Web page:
23 November 2010 by Dianne Tipping-Woods

Waystations: something pauses

Two or three gleaming strands of fishing wire hang from the ceiling.  Remnants of something weigh them down just enough to make them noticeable. The lines spiral slackly with the weight of something that’s not there anymore.

I enter a world of shifting shadows and light.

Dispersed cement bags, heavy with metaphor, hang from the ceiling of the exhibition space at the Pretoria Art Museum, where Magdel Fourie’s Master’s Exhibition entitled Waystations: Something Pauses, runs until 27 November 2010.

The word ‘home’ is projected onto one of the bags. Hanging between integration and disintegration, the empty bags have been sculpted to represent a place between places. Movement is frozen, as though caught in a photographer’s flash.

In this display of suspended animation, the future and the past defer to the present and in the process, create a fragile balance, a moment of stillness in a world of flux.

I pause, inadvertently mimicking their inaction.

Next, there is a low squatting nest. Its strangely organic, stubborn emptiness is heavy with ambiguity. Themes of homecoming and abandonment compete and, from among its folds, a touch of green from one of the cement bags hints at unknown potential. It’s a strangely feral space and I imagine it bound together by spit and sweat and the sticky resins of plants. Subtly lit, it speaks of comfort and decay, an uncertainty articulated by the uneasy expectations it embodies.

“It’s about a craving for attachment in a world of movement and uncertainly,” explains Magdel, who is walking a small group around the exhibition space. I am impressed by how well her work articulates its meaning.

Moving on, I duck as small windows of light move over me. I am disconcerted, turning, looking for their source. It is unsteadying.  There is a flash as a piece of perspex turns above me and I see a swarm of translucent words in English, Afrikaans and Mandarin. They are creating perpetual movement, a restless dance of light that feints and twirls around me as they dangle from the ceiling.

Still in the midst of this motion, more cement bags hang suspended from the ceiling. I imagine climbing into one, its space cocoon-like and warm with amber light, reminding me of fossilised resins, thousands of years old. I am conscious of the negative space around them. I know the moulded bags won’t hold my weight, but they are still inviting.

On the floor, pieces of perspex map distance and disparateness. Their mocking lines question the premise they purport to support.

“In a globalised world, we’re further apart than ever before, but also closer together. So, to what extent does distance exist and yet not exist?” Magdel asks. “Does it connect us, as well as divide?”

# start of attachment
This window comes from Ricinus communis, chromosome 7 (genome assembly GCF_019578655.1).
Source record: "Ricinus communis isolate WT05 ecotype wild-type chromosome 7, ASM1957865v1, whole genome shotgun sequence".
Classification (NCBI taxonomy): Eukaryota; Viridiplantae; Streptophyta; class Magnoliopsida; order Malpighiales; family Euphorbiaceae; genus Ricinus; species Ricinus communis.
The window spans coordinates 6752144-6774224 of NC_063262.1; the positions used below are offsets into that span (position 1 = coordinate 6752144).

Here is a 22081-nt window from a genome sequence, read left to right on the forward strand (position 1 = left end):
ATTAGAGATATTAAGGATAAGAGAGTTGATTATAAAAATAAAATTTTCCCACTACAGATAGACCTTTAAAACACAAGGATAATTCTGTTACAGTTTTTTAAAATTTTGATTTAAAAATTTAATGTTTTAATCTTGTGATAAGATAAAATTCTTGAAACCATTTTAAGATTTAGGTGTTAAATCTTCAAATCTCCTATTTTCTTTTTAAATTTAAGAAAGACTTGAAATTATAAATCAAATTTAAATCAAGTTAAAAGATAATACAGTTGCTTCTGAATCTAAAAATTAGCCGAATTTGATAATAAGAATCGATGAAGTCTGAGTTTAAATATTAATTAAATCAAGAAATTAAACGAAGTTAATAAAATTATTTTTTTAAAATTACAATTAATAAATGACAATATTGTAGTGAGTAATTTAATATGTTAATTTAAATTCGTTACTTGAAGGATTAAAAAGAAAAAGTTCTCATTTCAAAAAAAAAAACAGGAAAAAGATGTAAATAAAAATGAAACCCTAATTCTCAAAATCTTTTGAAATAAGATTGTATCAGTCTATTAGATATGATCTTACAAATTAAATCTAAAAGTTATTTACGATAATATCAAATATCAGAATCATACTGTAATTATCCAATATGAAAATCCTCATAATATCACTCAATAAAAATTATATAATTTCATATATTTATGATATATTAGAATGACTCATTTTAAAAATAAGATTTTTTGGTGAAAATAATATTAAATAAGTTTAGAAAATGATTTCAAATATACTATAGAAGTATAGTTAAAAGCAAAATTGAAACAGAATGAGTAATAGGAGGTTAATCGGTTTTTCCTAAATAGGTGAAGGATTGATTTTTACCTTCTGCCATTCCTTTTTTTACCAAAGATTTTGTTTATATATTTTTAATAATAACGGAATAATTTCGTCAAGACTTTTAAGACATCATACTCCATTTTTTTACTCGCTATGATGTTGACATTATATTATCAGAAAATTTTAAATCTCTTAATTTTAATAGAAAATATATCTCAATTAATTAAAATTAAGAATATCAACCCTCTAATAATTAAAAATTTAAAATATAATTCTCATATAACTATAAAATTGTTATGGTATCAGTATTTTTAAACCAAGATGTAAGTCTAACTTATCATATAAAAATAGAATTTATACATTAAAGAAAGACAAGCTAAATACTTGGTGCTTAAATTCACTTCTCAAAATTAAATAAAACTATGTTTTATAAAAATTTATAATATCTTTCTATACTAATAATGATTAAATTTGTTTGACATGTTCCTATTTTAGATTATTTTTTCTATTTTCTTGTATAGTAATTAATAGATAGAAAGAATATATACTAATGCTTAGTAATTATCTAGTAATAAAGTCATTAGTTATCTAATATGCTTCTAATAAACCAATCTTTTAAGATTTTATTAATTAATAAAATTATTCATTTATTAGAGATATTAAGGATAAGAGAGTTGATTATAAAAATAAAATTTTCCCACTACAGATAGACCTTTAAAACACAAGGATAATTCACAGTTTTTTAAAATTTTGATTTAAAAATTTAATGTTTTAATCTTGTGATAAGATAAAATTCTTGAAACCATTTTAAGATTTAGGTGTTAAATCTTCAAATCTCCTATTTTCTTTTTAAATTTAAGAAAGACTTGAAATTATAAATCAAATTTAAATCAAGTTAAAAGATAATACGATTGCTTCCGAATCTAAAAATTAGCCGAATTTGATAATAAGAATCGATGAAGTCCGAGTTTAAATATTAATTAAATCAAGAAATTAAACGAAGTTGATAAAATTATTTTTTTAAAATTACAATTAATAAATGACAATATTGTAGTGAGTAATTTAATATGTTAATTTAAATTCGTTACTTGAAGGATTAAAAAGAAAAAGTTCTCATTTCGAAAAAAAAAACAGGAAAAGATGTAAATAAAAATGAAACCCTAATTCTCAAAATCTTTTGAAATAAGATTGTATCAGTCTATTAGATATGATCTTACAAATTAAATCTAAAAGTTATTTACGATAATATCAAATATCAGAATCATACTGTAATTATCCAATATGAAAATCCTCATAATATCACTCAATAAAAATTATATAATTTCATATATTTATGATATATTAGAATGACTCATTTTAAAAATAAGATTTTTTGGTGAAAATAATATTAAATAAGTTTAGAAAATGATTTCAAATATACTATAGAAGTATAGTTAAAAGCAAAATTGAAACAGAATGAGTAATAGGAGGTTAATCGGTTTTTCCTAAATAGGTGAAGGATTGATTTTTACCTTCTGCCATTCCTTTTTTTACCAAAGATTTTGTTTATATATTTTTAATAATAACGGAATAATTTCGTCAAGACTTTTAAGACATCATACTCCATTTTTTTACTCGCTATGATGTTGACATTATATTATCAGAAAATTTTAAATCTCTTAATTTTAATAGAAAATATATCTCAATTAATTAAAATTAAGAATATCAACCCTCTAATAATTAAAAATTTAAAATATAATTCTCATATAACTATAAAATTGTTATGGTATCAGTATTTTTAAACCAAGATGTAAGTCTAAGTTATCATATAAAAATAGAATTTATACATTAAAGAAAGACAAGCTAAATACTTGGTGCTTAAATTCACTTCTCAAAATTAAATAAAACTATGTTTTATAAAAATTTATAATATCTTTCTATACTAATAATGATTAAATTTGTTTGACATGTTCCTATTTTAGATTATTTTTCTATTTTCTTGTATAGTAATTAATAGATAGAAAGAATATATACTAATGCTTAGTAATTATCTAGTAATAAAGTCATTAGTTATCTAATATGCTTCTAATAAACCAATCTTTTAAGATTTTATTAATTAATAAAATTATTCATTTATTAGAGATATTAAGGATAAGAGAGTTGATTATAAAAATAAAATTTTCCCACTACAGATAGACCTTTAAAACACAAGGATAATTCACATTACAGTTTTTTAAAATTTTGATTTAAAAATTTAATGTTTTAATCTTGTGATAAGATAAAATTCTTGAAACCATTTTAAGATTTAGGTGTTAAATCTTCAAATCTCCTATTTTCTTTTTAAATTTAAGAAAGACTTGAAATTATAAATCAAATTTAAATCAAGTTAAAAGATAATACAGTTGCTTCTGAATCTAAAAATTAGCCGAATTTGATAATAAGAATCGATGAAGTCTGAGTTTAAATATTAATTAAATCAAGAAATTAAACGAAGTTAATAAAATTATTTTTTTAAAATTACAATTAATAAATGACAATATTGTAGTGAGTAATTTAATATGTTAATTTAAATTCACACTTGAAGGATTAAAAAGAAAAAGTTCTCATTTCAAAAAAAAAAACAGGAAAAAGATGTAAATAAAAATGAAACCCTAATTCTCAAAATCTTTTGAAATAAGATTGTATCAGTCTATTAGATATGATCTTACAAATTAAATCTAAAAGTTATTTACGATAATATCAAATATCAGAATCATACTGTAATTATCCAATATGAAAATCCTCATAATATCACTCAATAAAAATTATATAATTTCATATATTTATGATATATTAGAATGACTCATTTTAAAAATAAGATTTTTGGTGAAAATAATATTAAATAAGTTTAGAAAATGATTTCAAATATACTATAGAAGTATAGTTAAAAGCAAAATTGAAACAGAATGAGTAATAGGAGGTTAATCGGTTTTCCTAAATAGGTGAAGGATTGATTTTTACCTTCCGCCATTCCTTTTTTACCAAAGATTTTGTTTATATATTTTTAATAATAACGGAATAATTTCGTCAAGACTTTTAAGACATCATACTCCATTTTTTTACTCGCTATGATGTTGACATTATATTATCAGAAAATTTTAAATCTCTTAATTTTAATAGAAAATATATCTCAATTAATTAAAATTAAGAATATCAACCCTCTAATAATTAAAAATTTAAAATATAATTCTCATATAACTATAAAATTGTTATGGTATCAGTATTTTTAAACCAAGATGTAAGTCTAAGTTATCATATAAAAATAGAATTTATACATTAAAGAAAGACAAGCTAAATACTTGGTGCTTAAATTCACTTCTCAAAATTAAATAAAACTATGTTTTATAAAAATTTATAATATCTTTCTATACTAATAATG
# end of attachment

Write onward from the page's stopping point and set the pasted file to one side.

All the while, the exhibition space tinkles with liquid sound, like wind chimes made of ice. This prepares me for the universe that awaits, a celestial profusion of bells suspended from taunt lines of gleaming fish gut. Their shadows scatter like stars. It is spectacular.

With sublime perspective, this installation confirms that disconnection is a certainty. Its stillness validates the spaces between us. Its silence speaks of the difficulties of communication.

But its form embodies order. It leaves me strangely accepting of what Magdel would suggest is defining modern reality; a constant sense of being on the threshold of different existential planes.

With her family spread over 3 continents, and constant choices about how to define herself in relation to them, Magdel’s personal understanding of being stuck at life’s waystations is her inspiration for this body of work.

But the work itself goes beyond the personal. By creating a compelling visual investigation of the liminal spaces opened up by global migration trends and their effects on a person’s sense of belonging, she transforms her understanding into something tangible,  accessible and human. She creates a literal space where we can pause for a minute and take stock of where we are.

I move on to the next installation, words mapped in perspex, lit against a white wall. Place. Move. Tie. Stay. Their associations,  randomly sourced from a thesaurus, create a web of shadows on the walls.  They are doubled and tripled, stretched with meaning and its absence, an abstract yet tangible token of contact and belonging.  My shadow reaches through to them in silent communion.

The final installation is a cityscape of sound waves made from sheets of perspex, placed side by side. Its barcode shadow documents an act of communication. The sound waves, transcribed in this way, are impersonal, as technologically mediated conversations can be. But the content of these waves, derived from spoken words, are testament to something personal, real and replete with meaning.

I pause for just a moment, before moving on.

For more information, please contact Gerda Guldemond.

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